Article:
WASHINGTON D.C.: Stagnation in the eurozone, geopolitical crises, and a menacing health disaster in West Africa confront the world’s leading finance officials as they meet in Washington beginning on Thursday (Friday in Manila).
Six years after the financial crisis, the world economy is growing, at a modest 3.3 percent annual pace, and could pick up next year, according to the International Monetary Fund (IMF).
But the benefits of that are fragmented, and many pitfalls confront the world’s central bankers and finance ministers as they gather at the annual IMF-World Bank meetings.
“The global economy faces the prospect of prolonged subpar growth, accompanied by high unemployment and rising inequality,” warned IMF Managing Director Christine Lagarde on Wednesday (Thursday in Manila).
“There is a very real risk that the world could get stuck for some time with a new ‘mediocre’ level of growth,” she added.
While “mediocre” is much better than the performance of the economy just a few years ago, what it means for people in many countries could be flat incomes and not enough job generation to lower high rates of unemployment.
The IMF and World Bank are pressing governments to push reforms that will boost growth, to target spending on job-creating activities like infrastructure development, and to strengthen their finances to be able to handle potentially rough seas ahead.
“The challenge for both advanced and emerging market economies is to go beyond the general mantra of ‘structural reforms,’ to identify which reforms are most needed, which reforms are politically feasible,” said IMF chief economist Olivier Blanchard.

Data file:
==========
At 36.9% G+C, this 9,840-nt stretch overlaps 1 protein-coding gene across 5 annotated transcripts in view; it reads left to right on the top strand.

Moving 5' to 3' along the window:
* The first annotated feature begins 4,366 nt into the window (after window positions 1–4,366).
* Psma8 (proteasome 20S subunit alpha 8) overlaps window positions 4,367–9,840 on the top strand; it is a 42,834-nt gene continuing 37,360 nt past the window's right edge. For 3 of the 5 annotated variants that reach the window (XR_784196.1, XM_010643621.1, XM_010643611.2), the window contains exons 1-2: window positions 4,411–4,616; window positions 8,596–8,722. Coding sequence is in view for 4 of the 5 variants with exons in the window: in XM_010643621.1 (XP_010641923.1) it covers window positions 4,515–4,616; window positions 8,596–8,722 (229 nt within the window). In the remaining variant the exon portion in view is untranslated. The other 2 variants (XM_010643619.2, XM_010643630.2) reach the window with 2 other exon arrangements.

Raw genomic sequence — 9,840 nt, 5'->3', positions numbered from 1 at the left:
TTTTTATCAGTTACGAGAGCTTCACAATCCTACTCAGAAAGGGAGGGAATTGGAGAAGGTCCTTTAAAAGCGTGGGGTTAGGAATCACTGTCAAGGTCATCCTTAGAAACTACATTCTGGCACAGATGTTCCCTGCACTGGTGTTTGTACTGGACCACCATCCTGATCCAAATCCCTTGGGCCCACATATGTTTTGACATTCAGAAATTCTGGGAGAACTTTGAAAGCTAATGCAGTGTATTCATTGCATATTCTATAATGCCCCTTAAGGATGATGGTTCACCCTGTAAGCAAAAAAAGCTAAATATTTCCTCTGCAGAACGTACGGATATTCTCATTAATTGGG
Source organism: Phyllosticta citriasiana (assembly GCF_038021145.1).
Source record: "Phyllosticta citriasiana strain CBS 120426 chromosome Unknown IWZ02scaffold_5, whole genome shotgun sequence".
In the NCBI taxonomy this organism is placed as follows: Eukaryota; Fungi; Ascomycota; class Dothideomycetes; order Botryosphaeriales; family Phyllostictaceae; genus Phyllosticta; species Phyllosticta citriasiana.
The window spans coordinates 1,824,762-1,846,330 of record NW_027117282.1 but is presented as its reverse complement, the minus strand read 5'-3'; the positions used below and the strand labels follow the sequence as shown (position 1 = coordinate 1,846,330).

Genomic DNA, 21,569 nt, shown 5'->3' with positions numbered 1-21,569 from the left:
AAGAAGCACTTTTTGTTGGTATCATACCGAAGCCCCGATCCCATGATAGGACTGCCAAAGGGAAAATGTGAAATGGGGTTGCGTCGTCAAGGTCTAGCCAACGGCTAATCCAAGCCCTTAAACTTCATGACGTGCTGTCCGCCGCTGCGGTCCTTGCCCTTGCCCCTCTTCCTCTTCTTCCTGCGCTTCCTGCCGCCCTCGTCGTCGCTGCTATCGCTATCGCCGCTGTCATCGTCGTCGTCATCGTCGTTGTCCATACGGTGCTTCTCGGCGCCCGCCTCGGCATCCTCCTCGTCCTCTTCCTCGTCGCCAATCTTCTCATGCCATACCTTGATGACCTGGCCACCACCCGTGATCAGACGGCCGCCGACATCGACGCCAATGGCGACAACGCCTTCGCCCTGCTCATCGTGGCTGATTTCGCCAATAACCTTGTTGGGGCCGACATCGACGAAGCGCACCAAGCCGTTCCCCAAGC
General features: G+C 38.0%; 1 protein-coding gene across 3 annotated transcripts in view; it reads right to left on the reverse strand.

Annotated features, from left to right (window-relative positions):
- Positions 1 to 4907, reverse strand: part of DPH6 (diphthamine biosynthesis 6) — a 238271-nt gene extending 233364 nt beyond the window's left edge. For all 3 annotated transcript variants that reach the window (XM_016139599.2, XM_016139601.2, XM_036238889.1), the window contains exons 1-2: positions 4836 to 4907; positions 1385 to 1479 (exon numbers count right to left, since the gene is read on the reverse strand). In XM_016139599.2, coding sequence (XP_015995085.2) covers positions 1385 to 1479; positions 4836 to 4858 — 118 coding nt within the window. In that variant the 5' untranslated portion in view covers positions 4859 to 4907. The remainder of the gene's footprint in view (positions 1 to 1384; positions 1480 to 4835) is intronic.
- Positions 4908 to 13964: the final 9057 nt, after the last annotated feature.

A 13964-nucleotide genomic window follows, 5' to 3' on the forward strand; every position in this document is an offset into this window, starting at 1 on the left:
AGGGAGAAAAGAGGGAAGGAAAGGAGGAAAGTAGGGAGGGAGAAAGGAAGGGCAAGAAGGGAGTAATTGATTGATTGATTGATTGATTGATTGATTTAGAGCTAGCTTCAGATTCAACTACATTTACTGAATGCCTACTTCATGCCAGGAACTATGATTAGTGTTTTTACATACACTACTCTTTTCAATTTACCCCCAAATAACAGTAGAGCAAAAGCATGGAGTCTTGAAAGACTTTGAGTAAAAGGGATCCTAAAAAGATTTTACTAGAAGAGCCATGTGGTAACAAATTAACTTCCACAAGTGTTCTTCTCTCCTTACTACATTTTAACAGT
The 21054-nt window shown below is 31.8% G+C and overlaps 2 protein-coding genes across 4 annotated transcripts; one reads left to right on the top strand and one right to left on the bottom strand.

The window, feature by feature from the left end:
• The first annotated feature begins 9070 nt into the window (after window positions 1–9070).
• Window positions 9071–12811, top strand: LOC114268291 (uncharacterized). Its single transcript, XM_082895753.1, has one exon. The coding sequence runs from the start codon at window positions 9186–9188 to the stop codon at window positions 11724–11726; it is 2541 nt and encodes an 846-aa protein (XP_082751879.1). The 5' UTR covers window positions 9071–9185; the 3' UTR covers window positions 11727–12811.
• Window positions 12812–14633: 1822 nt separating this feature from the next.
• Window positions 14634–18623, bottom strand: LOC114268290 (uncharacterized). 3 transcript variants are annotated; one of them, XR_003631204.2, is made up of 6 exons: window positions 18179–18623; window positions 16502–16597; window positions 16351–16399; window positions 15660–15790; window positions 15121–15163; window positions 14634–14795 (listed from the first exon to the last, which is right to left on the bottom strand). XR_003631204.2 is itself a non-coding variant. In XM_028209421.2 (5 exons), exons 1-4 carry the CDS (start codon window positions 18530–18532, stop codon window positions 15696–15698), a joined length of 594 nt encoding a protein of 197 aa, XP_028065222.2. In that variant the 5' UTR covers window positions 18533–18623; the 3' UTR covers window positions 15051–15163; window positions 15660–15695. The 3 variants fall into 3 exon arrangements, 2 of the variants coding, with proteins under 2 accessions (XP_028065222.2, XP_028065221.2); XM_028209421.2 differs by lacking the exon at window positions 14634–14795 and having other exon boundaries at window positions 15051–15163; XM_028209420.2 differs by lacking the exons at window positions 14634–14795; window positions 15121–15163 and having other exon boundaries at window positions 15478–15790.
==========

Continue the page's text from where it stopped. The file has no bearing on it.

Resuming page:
On Thursday, the World Bank will officially launch a new fund for supporting infrastructure development.
The IMF, which has pressed governments to rein in spending and cut their debts, has now turned around: it says they can borrow more to build and rehabilitate roads, power facilities, and other public infrastructure to add value to their economies.
But both are particularly worried about stagnation in the huge eurozone economy. In its newest outlook on the global economy this week, the IMF said there is a 40 percent chance the region could slide into a third recession since the financial crisis erupted.
Ebola threatens world economy
Also on the list of imminent threats to the IMF’s forecast of 3.8 percent global growth next year are the tensions in the Middle East and Ukraine, and the still-uncontrolled Ebola outbreak in three countries in West Africa.
The World Bank warned this week that if the epidemic, which has killed nearly 3,900 people, is not under control by the end of the year it could spread throughout West Africa to an economic cost of nearly $33 billion dollars next year.
On Thursday morning, the leaders of the three affected countries, Guinea, Sierra Leone and Liberia, will discuss the outbreak in person and via video conference with top development officials at the IMF-World Bank meetings.